Disseminated candidiasis is the most common life-threatening invasive fungal infection in granulocytopenic patients. A review of recent approaches to pre-clinical laboratory investigation of promising antifungal compounds, which may have potential utility in granulocytopenic patients is presented. A particularly useful strategy is the study of persistently granulocytopenic rabbit models of acute, subacute, and chronic forms of disseminated candidiasis. When the antifungal triazoles (fluconazole, itraconazole, and SCH 39304 [SCH 42427]) were each evaluated for use as preventive, early treatment, or delayed treatment in the different models, the triazoles were consistently more active when used for preventive and early treatment than for delayed treatment. These triazoles were as active as amphotericin B plus flucytosine (AB + FC) when used for early treatment but were less active than AB + FC when used for delayed treatment. Several lipid formulations of amphotericin B demonstrate reduced nephrotoxicity at higher safely achievable dosages in comparison to those of deoxycholate amphotericin B in several models of disseminated candidiasis. When administered to follow non-linear saturable Michaelis-Menten-type plasma pharmacokinetics, the antifungal activity of the echinocandin compound cilofungin was significantly augmented. Thoughtfully designed and carefully conducted laboratory investigations in appropriate animal models of disseminated candidiasis can provide a scientific foundation and guide for development of clinical protocols investigating new approaches to prevention and treatment of invasive candidiasis in granulocytopenic patients.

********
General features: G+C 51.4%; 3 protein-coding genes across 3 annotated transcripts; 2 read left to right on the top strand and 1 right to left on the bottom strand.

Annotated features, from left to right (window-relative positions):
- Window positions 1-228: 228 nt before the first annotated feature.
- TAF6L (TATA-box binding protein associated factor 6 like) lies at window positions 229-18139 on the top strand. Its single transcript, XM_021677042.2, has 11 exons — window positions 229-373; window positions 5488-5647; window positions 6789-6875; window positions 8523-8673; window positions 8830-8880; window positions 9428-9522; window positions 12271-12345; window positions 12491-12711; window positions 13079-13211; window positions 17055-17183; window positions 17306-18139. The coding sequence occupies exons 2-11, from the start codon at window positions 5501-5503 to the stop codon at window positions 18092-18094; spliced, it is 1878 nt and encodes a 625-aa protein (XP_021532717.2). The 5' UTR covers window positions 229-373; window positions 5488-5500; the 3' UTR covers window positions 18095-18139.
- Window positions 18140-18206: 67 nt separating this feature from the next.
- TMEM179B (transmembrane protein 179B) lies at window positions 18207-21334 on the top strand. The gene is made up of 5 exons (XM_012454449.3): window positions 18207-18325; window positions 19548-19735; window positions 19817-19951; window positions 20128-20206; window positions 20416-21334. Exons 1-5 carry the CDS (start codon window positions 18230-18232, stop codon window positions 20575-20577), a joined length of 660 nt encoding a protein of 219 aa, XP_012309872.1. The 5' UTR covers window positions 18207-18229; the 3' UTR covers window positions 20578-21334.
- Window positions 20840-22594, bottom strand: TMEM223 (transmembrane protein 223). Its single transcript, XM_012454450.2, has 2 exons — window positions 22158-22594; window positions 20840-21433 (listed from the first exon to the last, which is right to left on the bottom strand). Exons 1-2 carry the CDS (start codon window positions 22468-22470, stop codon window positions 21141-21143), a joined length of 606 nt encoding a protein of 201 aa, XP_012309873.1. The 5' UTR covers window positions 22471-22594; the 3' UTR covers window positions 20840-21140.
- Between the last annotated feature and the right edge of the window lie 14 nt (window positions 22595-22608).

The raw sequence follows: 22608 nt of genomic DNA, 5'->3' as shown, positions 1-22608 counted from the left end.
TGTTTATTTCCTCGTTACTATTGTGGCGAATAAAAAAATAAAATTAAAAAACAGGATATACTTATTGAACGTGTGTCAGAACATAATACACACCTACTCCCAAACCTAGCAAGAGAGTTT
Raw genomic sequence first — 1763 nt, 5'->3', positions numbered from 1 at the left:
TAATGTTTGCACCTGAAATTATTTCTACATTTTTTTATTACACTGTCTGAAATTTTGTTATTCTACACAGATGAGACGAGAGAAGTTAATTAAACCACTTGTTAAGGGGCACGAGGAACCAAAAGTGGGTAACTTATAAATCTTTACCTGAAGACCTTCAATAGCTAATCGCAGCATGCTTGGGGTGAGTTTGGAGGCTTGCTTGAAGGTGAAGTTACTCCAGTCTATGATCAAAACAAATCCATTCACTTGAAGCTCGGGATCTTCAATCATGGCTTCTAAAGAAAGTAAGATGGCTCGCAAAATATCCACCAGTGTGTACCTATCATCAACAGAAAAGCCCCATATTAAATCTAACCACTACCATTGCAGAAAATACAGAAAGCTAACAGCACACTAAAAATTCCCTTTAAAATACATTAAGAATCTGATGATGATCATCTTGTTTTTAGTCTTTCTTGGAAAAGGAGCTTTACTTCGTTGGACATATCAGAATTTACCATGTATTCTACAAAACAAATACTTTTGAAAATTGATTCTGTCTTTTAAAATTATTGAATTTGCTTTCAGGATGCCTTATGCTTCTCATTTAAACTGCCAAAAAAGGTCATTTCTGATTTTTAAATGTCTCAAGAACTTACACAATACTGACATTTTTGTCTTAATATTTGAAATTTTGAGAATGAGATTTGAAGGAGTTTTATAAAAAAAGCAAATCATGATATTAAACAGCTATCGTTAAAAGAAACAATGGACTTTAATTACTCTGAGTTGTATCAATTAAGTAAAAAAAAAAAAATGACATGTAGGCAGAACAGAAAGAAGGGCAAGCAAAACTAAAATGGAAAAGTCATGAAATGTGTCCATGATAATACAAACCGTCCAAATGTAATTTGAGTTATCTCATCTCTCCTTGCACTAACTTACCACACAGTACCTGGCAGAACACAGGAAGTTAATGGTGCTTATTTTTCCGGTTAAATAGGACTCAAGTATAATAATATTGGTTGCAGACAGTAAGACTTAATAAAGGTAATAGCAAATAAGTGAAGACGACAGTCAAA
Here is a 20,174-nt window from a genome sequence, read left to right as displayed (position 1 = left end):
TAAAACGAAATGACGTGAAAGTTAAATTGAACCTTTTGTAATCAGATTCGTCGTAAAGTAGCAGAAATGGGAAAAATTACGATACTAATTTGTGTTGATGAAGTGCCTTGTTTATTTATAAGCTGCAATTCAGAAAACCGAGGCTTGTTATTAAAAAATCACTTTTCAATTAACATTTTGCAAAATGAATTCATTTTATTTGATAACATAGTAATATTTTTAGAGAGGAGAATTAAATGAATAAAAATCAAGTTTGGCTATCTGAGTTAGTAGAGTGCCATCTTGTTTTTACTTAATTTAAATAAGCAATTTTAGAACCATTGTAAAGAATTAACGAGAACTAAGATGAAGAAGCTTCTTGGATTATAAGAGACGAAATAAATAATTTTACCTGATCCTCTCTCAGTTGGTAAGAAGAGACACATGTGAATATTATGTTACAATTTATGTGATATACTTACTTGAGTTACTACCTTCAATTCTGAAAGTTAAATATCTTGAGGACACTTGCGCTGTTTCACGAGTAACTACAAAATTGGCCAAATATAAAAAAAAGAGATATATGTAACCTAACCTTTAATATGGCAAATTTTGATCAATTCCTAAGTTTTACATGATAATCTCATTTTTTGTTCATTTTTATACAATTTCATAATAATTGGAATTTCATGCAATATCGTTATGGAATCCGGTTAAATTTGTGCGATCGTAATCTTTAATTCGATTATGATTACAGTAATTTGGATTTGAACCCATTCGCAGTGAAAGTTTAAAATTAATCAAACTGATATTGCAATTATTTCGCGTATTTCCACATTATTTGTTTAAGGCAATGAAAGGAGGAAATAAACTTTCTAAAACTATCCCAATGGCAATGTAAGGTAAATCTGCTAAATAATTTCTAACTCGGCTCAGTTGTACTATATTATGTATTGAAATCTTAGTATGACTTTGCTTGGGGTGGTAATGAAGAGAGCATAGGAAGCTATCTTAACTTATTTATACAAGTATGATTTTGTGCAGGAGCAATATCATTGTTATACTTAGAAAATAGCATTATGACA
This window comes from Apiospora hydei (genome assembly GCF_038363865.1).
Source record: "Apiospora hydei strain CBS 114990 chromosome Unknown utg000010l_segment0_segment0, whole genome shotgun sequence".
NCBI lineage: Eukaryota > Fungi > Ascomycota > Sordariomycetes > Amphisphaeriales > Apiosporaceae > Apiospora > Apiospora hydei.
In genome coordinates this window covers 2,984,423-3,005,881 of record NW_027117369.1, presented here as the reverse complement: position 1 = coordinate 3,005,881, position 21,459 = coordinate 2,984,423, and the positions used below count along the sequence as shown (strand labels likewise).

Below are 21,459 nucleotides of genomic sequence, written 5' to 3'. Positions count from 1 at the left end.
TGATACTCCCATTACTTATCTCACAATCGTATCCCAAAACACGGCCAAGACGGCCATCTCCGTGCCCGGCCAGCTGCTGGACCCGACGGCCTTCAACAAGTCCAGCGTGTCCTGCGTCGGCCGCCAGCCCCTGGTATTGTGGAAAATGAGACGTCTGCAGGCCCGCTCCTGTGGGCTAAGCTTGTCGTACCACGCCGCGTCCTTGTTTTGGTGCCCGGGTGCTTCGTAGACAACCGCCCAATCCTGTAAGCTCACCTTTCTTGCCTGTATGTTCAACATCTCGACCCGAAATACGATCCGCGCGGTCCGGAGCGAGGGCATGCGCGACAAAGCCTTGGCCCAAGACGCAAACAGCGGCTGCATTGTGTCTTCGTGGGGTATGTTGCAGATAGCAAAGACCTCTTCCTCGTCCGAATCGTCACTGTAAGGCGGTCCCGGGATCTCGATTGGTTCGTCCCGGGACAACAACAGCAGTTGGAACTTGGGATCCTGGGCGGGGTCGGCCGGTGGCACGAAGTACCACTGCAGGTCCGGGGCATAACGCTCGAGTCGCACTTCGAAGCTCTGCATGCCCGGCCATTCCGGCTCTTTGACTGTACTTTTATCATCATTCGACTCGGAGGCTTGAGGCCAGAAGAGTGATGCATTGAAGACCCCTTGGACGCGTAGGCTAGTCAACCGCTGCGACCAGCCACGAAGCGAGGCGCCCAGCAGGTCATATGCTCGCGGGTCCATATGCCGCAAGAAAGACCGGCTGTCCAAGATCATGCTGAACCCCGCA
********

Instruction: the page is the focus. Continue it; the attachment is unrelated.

|Original language||English (US)|
|Journal||Clinical Infectious Diseases|
|Issue number||1 SUPPL.|
|State||Published - 1992|
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